To coincide with the premiere of The Irish Revolution on RTÉ One this evening, we have selected a poignant piece from our collection: The Revolutionary (c.1902) by William Orpen.
Displayed alongside the iconic Men of the South (1921-22) by Orpen’s student, Seán Keating, this painting considers the possible fate of those who serve in conflict. This is, however, an earlier conflict than the Irish War of Independence. When conceiving of this work, the artist was likely mindful of the Second Boer War (1899-1902) in which Irishmen fought on both sides, either in British Army regiments or in the Irish Transvaal Brigade under John MacBride (1868-1916). The clothing of the fallen revolutionary suggests he fought on the side of the Boers.
Although later an official war artist of the First World War (1914-18), Orpen likely derived this painting from a studio model. Noted for his portraiture, the artist also emphasised the importance of life-drawing in his teaching at the Dublin Metropolitan School of Art (now the National College of Art and Design). This is evident in the work of his students – Margaret Clarke, Seán Keating, Patrick Touhy, Leo Whelan – as well as in his sensitive (and sensual) description of male anatomy in this painting.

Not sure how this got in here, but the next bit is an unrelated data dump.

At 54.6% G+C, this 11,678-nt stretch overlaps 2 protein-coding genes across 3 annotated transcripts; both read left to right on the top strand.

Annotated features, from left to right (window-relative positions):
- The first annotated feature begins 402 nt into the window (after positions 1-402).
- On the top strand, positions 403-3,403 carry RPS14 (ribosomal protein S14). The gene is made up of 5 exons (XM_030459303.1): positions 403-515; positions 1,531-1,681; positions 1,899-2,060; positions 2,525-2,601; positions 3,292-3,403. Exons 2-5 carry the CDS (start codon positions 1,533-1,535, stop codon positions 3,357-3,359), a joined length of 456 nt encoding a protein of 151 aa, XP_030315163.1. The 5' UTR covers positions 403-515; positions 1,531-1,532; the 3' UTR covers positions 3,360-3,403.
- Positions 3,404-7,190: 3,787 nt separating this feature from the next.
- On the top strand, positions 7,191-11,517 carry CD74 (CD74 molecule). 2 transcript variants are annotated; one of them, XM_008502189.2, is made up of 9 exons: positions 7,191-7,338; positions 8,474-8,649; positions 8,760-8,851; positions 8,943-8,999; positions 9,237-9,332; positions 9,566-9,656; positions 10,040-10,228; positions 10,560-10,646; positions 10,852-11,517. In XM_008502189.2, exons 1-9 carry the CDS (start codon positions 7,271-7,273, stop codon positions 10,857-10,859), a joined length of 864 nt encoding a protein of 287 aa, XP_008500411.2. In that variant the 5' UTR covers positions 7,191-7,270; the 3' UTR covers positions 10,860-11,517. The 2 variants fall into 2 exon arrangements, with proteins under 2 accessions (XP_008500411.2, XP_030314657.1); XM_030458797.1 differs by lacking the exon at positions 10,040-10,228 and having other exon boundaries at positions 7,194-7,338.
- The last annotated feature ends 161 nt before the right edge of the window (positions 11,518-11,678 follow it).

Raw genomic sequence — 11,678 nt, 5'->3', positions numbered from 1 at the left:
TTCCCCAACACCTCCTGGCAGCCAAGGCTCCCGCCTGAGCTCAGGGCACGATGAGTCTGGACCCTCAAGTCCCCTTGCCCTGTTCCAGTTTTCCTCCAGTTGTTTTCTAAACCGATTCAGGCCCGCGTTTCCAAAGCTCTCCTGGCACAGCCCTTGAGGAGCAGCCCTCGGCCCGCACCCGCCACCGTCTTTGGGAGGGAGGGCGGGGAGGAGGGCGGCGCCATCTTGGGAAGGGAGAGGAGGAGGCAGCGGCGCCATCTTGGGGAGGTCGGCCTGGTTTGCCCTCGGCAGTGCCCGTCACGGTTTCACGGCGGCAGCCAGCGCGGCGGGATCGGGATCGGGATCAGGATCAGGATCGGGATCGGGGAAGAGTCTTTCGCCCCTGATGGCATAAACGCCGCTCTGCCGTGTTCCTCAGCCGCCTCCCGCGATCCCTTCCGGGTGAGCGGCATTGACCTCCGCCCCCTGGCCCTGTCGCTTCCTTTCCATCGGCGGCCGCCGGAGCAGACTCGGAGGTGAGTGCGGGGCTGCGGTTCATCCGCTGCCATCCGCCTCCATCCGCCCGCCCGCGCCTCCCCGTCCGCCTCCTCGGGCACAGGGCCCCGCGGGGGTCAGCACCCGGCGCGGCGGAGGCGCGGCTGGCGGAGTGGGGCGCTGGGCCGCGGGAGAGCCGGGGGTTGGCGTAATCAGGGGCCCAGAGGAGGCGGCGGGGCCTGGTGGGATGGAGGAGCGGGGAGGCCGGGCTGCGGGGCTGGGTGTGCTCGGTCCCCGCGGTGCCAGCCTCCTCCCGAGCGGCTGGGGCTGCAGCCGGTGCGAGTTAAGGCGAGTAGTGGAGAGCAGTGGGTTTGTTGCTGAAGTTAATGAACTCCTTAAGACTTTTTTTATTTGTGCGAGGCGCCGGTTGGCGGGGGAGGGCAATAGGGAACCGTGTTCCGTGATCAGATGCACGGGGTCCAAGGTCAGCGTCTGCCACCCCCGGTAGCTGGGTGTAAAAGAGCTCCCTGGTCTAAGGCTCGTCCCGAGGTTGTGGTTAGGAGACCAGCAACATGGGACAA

The Revolutionary (1901) by William Orpen features in HEROES & VILLAINS until 14 April 2019, alongside Seán Keating’s Men of the South and John Lavery’s The Widow (Mrs Terence MacSwiney, Lady Mayoress of Cork 1920).
Emmett Place, Cork, Ireland
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